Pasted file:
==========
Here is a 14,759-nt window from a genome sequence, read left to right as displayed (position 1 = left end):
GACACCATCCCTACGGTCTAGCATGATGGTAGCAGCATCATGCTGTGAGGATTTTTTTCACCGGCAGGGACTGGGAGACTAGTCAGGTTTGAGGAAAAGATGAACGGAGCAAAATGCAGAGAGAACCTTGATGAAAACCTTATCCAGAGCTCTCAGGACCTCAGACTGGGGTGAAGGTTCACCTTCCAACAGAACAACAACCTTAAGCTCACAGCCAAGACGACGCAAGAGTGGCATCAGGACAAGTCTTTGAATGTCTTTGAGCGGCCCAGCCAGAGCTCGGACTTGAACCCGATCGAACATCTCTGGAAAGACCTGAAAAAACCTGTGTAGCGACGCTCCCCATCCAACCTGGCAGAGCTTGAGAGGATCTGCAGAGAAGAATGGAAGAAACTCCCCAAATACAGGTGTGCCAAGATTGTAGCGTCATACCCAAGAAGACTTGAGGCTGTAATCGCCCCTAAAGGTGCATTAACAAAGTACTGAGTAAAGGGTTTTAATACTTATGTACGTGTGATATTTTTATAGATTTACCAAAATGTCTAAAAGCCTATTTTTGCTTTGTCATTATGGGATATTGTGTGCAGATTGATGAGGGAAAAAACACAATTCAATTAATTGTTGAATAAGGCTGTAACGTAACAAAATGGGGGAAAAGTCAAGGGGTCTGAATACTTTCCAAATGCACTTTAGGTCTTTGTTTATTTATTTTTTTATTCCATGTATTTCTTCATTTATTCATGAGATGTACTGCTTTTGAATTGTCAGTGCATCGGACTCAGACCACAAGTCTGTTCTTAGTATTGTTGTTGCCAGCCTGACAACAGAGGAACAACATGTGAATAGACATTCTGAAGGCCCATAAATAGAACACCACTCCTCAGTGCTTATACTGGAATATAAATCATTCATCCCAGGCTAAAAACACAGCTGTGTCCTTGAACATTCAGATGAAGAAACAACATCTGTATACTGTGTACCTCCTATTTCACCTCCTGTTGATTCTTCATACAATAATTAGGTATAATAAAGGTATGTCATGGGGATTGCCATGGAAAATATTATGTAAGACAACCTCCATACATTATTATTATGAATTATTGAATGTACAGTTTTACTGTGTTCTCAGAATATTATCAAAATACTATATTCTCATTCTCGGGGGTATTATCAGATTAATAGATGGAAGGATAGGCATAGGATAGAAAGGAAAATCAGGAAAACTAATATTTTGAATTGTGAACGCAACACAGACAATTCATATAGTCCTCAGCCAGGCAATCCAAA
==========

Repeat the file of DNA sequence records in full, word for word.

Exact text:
Here is a 14,759-nt window from a genome sequence, read left to right as displayed (position 1 = left end):
GACACCATCCCTACGGTCTAGCATGATGGTAGCAGCATCATGCTGTGAGGATTTTTTTCACCGGCAGGGACTGGGAGACTAGTCAGGTTTGAGGAAAAGATGAACGGAGCAAAATGCAGAGAGAACCTTGATGAAAACCTTATCCAGAGCTCTCAGGACCTCAGACTGGGGTGAAGGTTCACCTTCCAACAGAACAACAACCTTAAGCTCACAGCCAAGACGACGCAAGAGTGGCATCAGGACAAGTCTTTGAATGTCTTTGAGCGGCCCAGCCAGAGCTCGGACTTGAACCCGATCGAACATCTCTGGAAAGACCTGAAAAAACCTGTGTAGCGACGCTCCCCATCCAACCTGGCAGAGCTTGAGAGGATCTGCAGAGAAGAATGGAAGAAACTCCCCAAATACAGGTGTGCCAAGATTGTAGCGTCATACCCAAGAAGACTTGAGGCTGTAATCGCCCCTAAAGGTGCATTAACAAAGTACTGAGTAAAGGGTTTTAATACTTATGTACGTGTGATATTTTTATAGATTTACCAAAATGTCTAAAAGCCTATTTTTGCTTTGTCATTATGGGATATTGTGTGCAGATTGATGAGGGAAAAAACACAATTCAATTAATTGTTGAATAAGGCTGTAACGTAACAAAATGGGGGAAAAGTCAAGGGGTCTGAATACTTTCCAAATGCACTTTAGGTCTTTGTTTATTTATTTTTTTATTCCATGTATTTCTTCATTTATTCATGAGATGTACTGCTTTTGAATTGTCAGTGCATCGGACTCAGACCACAAGTCTGTTCTTAGTATTGTTGTTGCCAGCCTGACAACAGAGGAACAACATGTGAATAGACATTCTGAAGGCCCATAAATAGAACACCACTCCTCAGTGCTTATACTGGAATATAAATCATTCATCCCAGGCTAAAAACACAGCTGTGTCCTTGAACATTCAGATGAAGAAACAACATCTGTATACTGTGTACCTCCTATTTCACCTCCTGTTGATTCTTCATACAATAATTAGGTATAATAAAGGTATGTCATGGGGATTGCCATGGAAAATATTATGTAAGACAACCTCCATACATTATTATTATGAATTATTGAATGTACAGTTTTACTGTGTTCTCAGAATATTATCAAAATACTATATTCTCATTCTCGGGGGTATTATCAGATTAATAGATGGAAGGATAGGCATAGGATAGAAAGGAAAATCAGGAAAACTAATATTTTGAATTGTGAACGCAACACAGACAATTCATATAGTCCTCAGCCAGGCAATCCAAA